Ancient Greece (and Rome)
Classical Antiquity (or Ancient Greece and Rome) is a period of about 900 years, when ancient Greece and then ancient Rome (first as a Republic and then as an Empire) dominated the Mediterranean area, from about 500 B.C.E. - 400 C.E. We tend to lump ancient Greece and Rome together because the Romans adopted many aspects of Greek culture when they conquered the areas of Europe under Greek control (circa 145 - 30 B.C.E.).
Gods and Goddesses
For example, the Romans adopted the Greek pantheon of Gods and Godesses but changed their names—the Greek god of war was Ares, whereas the Roman god of war was Mars. The ancient Romans also copied ancient Greek art. However, the Romans often used marble to create copies of sculptures that the Greeks had originally made in bronze.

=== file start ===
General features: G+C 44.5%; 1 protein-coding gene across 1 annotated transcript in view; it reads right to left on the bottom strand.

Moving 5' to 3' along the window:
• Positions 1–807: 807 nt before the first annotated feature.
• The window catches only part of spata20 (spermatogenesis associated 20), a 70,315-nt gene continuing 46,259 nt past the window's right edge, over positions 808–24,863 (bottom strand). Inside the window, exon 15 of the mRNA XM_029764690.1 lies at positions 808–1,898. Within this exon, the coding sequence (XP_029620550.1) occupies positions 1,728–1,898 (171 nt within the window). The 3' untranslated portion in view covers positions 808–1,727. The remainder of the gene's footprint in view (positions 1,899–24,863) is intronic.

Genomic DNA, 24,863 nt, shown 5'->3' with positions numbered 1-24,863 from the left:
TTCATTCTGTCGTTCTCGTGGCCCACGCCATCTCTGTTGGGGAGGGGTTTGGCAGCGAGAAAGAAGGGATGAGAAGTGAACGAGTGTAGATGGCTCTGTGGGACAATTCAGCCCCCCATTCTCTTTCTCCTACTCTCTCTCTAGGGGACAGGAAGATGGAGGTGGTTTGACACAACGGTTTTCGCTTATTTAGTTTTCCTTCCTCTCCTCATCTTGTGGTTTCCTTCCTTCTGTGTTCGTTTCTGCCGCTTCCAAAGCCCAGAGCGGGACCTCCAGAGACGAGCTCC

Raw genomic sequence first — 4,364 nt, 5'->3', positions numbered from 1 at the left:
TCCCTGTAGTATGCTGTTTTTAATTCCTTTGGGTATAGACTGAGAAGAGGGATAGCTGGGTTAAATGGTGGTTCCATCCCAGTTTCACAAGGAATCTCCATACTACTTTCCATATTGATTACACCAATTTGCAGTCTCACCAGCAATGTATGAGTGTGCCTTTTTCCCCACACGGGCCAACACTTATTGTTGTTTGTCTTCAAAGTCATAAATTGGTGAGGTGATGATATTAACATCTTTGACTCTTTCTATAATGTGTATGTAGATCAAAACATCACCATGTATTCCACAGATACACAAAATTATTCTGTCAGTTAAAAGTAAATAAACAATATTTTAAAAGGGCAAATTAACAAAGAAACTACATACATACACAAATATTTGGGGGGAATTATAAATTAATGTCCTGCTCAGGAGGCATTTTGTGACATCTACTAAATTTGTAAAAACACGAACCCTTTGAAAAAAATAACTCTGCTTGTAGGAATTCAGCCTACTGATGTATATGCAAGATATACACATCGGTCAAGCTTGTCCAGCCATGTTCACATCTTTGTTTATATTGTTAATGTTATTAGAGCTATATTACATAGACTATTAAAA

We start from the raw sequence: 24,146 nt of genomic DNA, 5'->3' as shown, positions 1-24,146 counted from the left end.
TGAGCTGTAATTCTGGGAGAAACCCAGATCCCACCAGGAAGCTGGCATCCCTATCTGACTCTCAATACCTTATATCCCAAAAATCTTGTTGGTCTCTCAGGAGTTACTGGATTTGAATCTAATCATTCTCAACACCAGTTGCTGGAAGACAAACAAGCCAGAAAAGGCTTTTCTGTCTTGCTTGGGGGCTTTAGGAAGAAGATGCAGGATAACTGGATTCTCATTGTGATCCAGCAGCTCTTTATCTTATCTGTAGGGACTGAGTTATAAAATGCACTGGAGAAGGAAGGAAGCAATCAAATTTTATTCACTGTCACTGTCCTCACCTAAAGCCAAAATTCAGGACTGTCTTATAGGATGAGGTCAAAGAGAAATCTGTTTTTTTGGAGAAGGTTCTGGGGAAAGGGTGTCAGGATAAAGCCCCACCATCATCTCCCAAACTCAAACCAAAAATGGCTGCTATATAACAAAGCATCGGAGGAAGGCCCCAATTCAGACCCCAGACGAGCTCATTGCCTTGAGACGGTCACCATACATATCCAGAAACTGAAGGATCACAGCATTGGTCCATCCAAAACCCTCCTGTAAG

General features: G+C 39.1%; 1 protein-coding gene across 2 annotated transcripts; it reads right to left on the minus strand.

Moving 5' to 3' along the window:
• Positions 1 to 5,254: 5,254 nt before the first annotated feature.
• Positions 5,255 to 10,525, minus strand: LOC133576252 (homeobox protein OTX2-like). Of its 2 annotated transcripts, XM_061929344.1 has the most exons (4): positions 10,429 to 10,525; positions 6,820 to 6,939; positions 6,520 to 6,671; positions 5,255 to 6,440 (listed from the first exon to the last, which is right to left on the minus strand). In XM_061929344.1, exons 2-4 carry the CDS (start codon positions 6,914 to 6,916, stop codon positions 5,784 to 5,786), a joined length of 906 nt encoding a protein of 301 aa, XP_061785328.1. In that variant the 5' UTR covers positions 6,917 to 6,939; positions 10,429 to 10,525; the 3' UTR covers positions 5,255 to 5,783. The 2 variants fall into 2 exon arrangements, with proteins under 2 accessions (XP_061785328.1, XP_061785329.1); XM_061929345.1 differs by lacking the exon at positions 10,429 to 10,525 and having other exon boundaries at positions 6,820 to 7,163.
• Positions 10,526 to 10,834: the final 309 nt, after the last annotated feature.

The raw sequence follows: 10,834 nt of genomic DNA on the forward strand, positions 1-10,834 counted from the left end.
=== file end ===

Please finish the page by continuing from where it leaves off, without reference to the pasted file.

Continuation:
A rational approach
The ancient Greeks were the first Western culture that believed in finding rational answers to the great questions of earthly life. They assumed that there were consistent laws which governed the universe—how the stars move; the materials that compose the universe; mathematical laws that govern harmony and beauty, geometry and physics.
Both the Ancient Greeks and the Ancient Romans had enormous respect for human beings, and what they could accomplish with their minds and bodies. They were Humanists (a frame of mind which was re-born in the Renaissance). This was very different from the period following Classical Antiquity—the Middle Ages, when Christianity (with its sense of the body as sinful) came to dominate Western Europe.
When you imagine Ancient Greek or Roman sculpture, you might think of a figure that is nude, athletic, young, idealized, and with perfect proportions—and this would be true of Ancient Greek art of the Classical period (5th century B.C.E.) as well as much of Ancient Roman art.